Kolkata, May 5 (IANS) National Award winning filmmaker Goutam Ghose says the dwellers of the erstwhile enclaves, who exercised their voting rights for the first time on Thursday as Indian citizens, “were all like Toba Tek Singhs for many years”, referring to Pakistani writer Sadat Hasan Manto’s famed short story set against the backdrop of Partition.
He described Thursday as “D-Day” for the over 9,000 first-time voters who included three centenarians.
Ghose recently won the National Award for India-Bangladesh joint production “Shankhachil” which revolves around the pain and anguish of living along the border after the partition of Bengal.
“There are many documentaries made on the subject. They don’t belong to any country… Ait’s a non-man’s land. I remember a great story by Manto… Toba Tek Singh… they were all Toba Tek Singhs for many, many years,” Ghose told IANS.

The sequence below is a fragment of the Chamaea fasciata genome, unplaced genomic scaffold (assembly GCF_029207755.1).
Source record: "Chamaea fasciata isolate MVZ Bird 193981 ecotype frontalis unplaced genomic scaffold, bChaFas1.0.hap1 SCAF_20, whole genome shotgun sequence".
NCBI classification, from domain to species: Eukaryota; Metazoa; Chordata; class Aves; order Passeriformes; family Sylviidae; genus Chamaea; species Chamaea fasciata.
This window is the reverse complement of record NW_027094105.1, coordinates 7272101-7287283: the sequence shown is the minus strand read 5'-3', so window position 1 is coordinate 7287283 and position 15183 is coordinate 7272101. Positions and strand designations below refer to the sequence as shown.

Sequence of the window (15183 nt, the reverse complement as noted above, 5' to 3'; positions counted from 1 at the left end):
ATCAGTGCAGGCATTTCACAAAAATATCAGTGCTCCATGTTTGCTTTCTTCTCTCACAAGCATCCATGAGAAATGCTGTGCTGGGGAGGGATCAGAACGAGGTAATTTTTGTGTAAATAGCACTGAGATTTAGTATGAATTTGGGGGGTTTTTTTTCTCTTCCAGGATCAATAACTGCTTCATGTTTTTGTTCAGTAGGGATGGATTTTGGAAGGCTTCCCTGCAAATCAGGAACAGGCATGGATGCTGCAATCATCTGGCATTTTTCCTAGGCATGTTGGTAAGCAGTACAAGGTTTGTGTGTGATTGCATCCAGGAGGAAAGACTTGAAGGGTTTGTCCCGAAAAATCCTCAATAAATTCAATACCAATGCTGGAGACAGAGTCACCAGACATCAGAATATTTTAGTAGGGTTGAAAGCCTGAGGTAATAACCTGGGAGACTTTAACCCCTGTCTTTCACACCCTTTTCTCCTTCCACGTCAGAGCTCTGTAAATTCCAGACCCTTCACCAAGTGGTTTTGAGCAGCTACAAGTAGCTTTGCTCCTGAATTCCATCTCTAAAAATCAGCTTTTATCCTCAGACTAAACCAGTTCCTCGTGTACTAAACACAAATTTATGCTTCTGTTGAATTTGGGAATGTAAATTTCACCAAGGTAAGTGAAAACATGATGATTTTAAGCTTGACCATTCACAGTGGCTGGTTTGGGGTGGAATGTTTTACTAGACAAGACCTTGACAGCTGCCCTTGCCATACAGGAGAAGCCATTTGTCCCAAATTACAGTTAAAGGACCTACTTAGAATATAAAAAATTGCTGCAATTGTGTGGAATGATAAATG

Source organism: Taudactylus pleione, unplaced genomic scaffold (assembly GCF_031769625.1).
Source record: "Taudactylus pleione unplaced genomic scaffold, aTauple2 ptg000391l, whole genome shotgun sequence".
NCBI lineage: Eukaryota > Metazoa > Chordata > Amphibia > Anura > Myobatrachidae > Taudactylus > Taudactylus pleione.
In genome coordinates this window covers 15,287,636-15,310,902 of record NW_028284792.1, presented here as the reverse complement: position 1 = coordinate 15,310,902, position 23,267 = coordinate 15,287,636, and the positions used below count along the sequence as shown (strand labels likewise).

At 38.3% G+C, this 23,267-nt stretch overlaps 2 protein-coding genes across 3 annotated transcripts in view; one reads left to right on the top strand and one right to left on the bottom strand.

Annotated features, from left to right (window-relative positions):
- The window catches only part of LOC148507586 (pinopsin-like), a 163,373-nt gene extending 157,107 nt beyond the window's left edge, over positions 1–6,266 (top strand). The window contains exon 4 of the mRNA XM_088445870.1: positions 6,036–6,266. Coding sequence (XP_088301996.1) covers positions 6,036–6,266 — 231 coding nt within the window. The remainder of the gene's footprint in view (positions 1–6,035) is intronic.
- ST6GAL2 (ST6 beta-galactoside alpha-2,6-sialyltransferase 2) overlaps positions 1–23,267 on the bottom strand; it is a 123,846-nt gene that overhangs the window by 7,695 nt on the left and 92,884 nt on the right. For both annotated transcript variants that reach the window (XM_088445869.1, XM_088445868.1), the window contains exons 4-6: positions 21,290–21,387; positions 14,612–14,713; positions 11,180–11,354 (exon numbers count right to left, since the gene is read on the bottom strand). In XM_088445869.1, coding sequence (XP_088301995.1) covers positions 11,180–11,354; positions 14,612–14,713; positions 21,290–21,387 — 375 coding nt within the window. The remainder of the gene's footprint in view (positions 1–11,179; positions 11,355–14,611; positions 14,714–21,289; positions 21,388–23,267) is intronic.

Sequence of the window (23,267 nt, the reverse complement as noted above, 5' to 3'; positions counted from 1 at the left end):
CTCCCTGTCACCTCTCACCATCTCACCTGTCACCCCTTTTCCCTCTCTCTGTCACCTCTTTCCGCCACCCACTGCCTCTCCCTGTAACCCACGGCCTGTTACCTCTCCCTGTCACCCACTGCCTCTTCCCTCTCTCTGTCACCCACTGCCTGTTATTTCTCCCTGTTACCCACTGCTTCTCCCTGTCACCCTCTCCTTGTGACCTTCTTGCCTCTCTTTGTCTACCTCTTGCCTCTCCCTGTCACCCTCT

Published in 1955, Manto’s short story “Toba Tek Singh” is about inmates in a Lahore asylum (in Pakistan), some of whom are to be transferred to India following Partition in 1947.
Altogether 9,776 erstwhile enclave dwellers, including 567 who have opted for India from the former Indian enclaves — now part of Bangladesh — are registered as first-time voters. Most of them exercised their franchise for the first time in Cooch Behar in the final phase of the West Bengal assembly polls during the day.
They are spread across five constituencies — Dinhata (5,486 voters), Mekhliganj (988), Sitai (1,396), Sitalkuchi (1,898) and Tufanganj (8).
Following the implementation of the historic Land Boundary Agreement, Bangladesh and India exchanged 162 adversely-held enclaves on August 1, 2015.
“It’s D-Day for them because they were in enclaves for so many years. It’s very strange that for so many years we have not done anything for them, but it’s great that recently they won their freedom,” Ghose added.